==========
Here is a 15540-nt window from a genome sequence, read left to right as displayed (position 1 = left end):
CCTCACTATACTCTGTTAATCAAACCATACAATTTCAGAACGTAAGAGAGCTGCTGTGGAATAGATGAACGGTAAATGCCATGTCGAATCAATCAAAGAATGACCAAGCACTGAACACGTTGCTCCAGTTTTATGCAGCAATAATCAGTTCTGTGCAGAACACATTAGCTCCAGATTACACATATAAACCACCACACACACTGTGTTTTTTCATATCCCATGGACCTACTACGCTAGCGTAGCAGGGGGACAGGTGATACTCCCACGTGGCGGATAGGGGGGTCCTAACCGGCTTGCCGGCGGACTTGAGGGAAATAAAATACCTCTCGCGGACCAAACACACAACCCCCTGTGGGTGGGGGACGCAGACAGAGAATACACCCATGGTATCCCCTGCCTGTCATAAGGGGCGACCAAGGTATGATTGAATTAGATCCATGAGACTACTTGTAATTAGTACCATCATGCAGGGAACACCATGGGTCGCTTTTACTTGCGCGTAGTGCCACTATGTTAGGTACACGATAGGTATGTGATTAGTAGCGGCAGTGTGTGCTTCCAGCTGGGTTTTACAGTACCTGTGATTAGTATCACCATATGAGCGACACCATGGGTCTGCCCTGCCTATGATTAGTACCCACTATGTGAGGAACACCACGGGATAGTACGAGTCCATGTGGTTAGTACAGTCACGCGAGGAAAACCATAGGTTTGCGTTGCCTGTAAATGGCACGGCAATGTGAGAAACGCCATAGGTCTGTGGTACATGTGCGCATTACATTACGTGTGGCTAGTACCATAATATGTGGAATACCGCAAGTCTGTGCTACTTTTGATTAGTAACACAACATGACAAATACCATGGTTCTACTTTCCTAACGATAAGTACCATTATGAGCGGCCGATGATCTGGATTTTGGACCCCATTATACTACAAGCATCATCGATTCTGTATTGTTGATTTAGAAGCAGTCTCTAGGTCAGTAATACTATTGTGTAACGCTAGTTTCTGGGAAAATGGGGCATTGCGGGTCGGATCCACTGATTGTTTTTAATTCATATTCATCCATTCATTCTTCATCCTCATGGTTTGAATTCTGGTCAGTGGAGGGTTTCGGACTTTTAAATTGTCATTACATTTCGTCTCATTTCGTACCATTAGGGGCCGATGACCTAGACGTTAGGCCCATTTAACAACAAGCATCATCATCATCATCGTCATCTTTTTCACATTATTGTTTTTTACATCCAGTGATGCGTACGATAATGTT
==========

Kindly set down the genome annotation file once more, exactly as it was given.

Here is a 15540-nt window from a genome sequence, read left to right as displayed (position 1 = left end):
CCTCACTATACTCTGTTAATCAAACCATACAATTTCAGAACGTAAGAGAGCTGCTGTGGAATAGATGAACGGTAAATGCCATGTCGAATCAATCAAAGAATGACCAAGCACTGAACACGTTGCTCCAGTTTTATGCAGCAATAATCAGTTCTGTGCAGAACACATTAGCTCCAGATTACACATATAAACCACCACACACACTGTGTTTTTTCATATCCCATGGACCTACTACGCTAGCGTAGCAGGGGGACAGGTGATACTCCCACGTGGCGGATAGGGGGGTCCTAACCGGCTTGCCGGCGGACTTGAGGGAAATAAAATACCTCTCGCGGACCAAACACACAACCCCCTGTGGGTGGGGGACGCAGACAGAGAATACACCCATGGTATCCCCTGCCTGTCATAAGGGGCGACCAAGGTATGATTGAATTAGATCCATGAGACTACTTGTAATTAGTACCATCATGCAGGGAACACCATGGGTCGCTTTTACTTGCGCGTAGTGCCACTATGTTAGGTACACGATAGGTATGTGATTAGTAGCGGCAGTGTGTGCTTCCAGCTGGGTTTTACAGTACCTGTGATTAGTATCACCATATGAGCGACACCATGGGTCTGCCCTGCCTATGATTAGTACCCACTATGTGAGGAACACCACGGGATAGTACGAGTCCATGTGGTTAGTACAGTCACGCGAGGAAAACCATAGGTTTGCGTTGCCTGTAAATGGCACGGCAATGTGAGAAACGCCATAGGTCTGTGGTACATGTGCGCATTACATTACGTGTGGCTAGTACCATAATATGTGGAATACCGCAAGTCTGTGCTACTTTTGATTAGTAACACAACATGACAAATACCATGGTTCTACTTTCCTAACGATAAGTACCATTATGAGCGGCCGATGATCTGGATTTTGGACCCCATTATACTACAAGCATCATCGATTCTGTATTGTTGATTTAGAAGCAGTCTCTAGGTCAGTAATACTATTGTGTAACGCTAGTTTCTGGGAAAATGGGGCATTGCGGGTCGGATCCACTGATTGTTTTTAATTCATATTCATCCATTCATTCTTCATCCTCATGGTTTGAATTCTGGTCAGTGGAGGGTTTCGGACTTTTAAATTGTCATTACATTTCGTCTCATTTCGTACCATTAGGGGCCGATGACCTAGACGTTAGGCCCATTTAACAACAAGCATCATCATCATCATCGTCATCTTTTTCACATTATTGTTTTTTACATCCAGTGATGCGTACGATAATGTT